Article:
My grandparents were Norwegian immigrants who left their homes because they were poor and had little hope of improving their lives. My mother spent many years working as a servant in the homes of wealthy Twin Cities’ business people. My father worked for others much of his life and eventually owned and operated his own small farm. I have worked for others and myself all my adult life. I am part of the working class. I can only imagine what the lives of the rich and famous are like. That’s why I sometimes read publications like “Forbes.” There are times, however, that while reading it I feel like Alice peering through the looking glass at a world of Mad Hatters.
Recently, “Forbes” contributor David Kirkpatrick posted a column warning corporate executives that business would be the next to experience uprisings like those seen in Egypt, Tunisia, Libya and elsewhere in the world. Dictatorships have been toppled by Facebook-posting, Twitter-tweeting, cell phone-texting revolutionaries. Social media has been a tool for change unlike anything the world has experienced in the past.
Kirkpatrick quotes Marc Benioff, CEO of Salesforce.com, a company that specializes in social media marketing, “The elites—or managers in companies—no longer control the conversation. This is how insurrections start. This isn’t just about Arab spring. This is about corporate spring.”
Kirkpatrick goes on to say, “In this new world of business, companies and leaders will have to show authenticity, fairness, transparency and good faith. If they don’t, customers and employees may come to distrust them, to potentially disastrous effect.” Authenticity, fairness and good faith in business dealings is the “new” climate? People “may” come to distrust business? Does this mean the old climate was one of deceit, unfairness and cheating? Do the readers of “Forbes” really believe the average American was unaware of these attitudes towards business ethics? Why do they think corporate executives are among the most distrusted people in the country? It would seem that corporate executives may have been fooling themselves if they thought no one was noticing that what they said were their motives did not coincide with their corporate behavior.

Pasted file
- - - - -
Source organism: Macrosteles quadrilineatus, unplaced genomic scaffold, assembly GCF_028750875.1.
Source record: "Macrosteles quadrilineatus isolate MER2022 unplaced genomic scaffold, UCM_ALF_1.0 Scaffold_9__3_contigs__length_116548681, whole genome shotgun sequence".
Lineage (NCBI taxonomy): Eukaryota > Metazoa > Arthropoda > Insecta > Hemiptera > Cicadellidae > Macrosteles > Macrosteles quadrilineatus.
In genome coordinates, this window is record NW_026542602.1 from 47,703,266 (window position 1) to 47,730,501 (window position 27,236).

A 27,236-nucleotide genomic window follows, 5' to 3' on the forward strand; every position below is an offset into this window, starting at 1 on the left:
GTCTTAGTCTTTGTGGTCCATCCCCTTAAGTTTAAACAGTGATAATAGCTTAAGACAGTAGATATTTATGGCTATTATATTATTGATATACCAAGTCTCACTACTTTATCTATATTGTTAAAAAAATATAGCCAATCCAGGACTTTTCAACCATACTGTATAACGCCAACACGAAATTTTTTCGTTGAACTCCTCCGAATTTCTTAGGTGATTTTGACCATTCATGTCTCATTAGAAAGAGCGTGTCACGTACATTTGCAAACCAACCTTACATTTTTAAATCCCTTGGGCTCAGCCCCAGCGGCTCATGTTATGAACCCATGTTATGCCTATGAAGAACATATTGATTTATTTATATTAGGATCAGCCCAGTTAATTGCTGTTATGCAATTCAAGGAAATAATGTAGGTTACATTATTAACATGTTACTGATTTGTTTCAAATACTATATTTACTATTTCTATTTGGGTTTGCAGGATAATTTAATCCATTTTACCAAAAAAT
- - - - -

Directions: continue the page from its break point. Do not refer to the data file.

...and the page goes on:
But Kirkpatrick is not saying, “Do it because it is the right thing to do.” He’s saying, do it because you can’t get away with doing it the old way any more. You’ve been caught. The people you have been exploiting and cheating, whether they were your customers or your employees, can now communicate your misdeeds faster than you can cover them up. People have the power of information.
Social media sites such as Facebook, Twitter, YouTube and the many others available make it possible for disgruntled customers and employees to talk to one another. They have made it possible to overthrow dictators who have held onto power for decades. It is possible to stifle one or two or even a hundred complaints. It was possible, in the past, to keep revolutionaries from communicating with each other. It does not seem to be possible, however, to stop a story that goes viral on the internet. Look at the myths that regularly circulate through emails years after they have been debunked.
The difficulty of knowing what is true has not become any easier. How can I know that a story has being planted by a corporate public relations department? How do we know that information is not being spread by a disgruntled employee who got fired for not doing his job? How can we know if a story about a fly in someone’s can of soup is real or if it was planted by the soup company’s competitors? What if this media is falsely used against my business? Like most swords, this one has a double edge and cuts both ways.
Kirkpatrick is right. Information is power. Information about companies and people that has been kept hidden and in files labelled “confidential” and “top secret” is secret no longer. Access to those files has allowed us to see through the looking glass a little more brightly. Unfortunately, the same technology can also be used to distort what we see. If businesses adopt a code of ethics only because they have lost the ability to cheat, lie and deceive, the changes will be an illusion.
If ethical behavior is simply a new marketing standard, is it really ethical?
Copyright © 2011 Janet Jacobson and Sustaining the Northern Plains